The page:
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Rated: ASR · Short Story · Contest Entry · #2205078
A short story written for the Writer's Cramp Prompt, 11/9/19. White vans? So many about.
Just Another One Of Thousands

"There's been a strange van parked across the street for a week now," Carla, my flatmate, has been away for a week and I really think she needs to know about this.

{linespace1.5}“Where?” She moves beside me to stand at the window.

I pull her back, for where she's standing she'll have put herself in full view. "Be careful! They might see you looking!"

"Who?" Carla looks hard through the glass. "There's no one in there. Honestly, the front of the van is completely empty."

"Maybe you're right. But you can't tell what might be hidden in the back, can you?"

She gives me a strange look. "I think you've been watching too much TV. It's making you paranoid. I mean look at it. It is just a plain white van with no distinguishing signs. You can't even read the number-plate from here."

This makes me frown. Is Carla suggesting that I'm imagining how strange this van and its sudden appearance is? "I don't think you understand. Whenever I'm here and I look out of the window, there it is. It was never there before, and now it sits there every single day!"

"Alright, alright, Sandra. Calm down, would you? I'm not saying that there isn't something strange about it. There might be. But come here and watch just for five minutes. There are one hell of a lot of white vans out there."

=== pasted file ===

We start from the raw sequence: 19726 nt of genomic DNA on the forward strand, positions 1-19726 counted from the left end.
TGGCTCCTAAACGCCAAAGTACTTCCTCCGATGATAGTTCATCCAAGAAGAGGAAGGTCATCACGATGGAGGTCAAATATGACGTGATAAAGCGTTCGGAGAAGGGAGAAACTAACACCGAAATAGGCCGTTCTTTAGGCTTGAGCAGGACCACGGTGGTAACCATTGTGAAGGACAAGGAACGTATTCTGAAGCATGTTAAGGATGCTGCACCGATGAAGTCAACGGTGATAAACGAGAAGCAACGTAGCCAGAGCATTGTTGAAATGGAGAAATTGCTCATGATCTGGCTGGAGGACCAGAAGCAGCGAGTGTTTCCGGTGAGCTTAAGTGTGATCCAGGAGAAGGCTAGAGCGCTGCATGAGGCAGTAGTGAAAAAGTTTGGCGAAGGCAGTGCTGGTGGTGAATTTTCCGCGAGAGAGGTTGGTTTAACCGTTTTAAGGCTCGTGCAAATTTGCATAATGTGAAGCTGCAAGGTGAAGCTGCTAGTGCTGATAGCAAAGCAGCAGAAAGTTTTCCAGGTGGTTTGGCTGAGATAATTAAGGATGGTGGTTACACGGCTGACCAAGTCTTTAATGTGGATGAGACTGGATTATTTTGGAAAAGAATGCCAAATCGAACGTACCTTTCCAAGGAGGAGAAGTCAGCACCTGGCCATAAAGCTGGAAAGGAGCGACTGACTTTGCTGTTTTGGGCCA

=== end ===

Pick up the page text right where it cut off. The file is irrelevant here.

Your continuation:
And she was right. As I stood beside her and watched the traffic, there were at least twenty white vans driving either up or down the street. Maybe she was right and I was letting myself get a bit carried away.

"Okay, you're right, Carla. I'm just going stir-crazy."

"Go on out for a while. Get some fresh air in your lungs; do some shopping and let things settle in to a more saner perspective."

So that's what I did. I grabbed my purse, my bag, my jacket and my phone, and headed out on to the street. I kept a good eye on it as I walked by; Carla had been right, there was no one sitting in either of the front seats of that van.

The thing is, with shopping, there's always plenty of noise. Music, chatter, it's easy not to hear your phone when it rings. It wasn't until I got home and found that the white van had gone, that I realized I'd missed a call. Inserting the key in the lock, I pressed the button to bring up my messages and my blood ran cold.

It was Carla's voice. "Sandra, you were right...Help me!"

The call ended abruptly. I looked all through the flat; she wasn't there. I went round to the neighbors, called her friends. No one had seen or heard anything, either untoward or otherwise. She, just like that white van, had vanished.

Now I am left with the job of phoning the police. Like Carla, they will dismiss me as paranoid. They will point out to the number of white vans; they will say that Carla is an adult and can come and go as she pleases.

Only when she doesn't come back, and the van doesn't reappear; only when it is too late, will they understand that I had been right to be scared.


(547 words)


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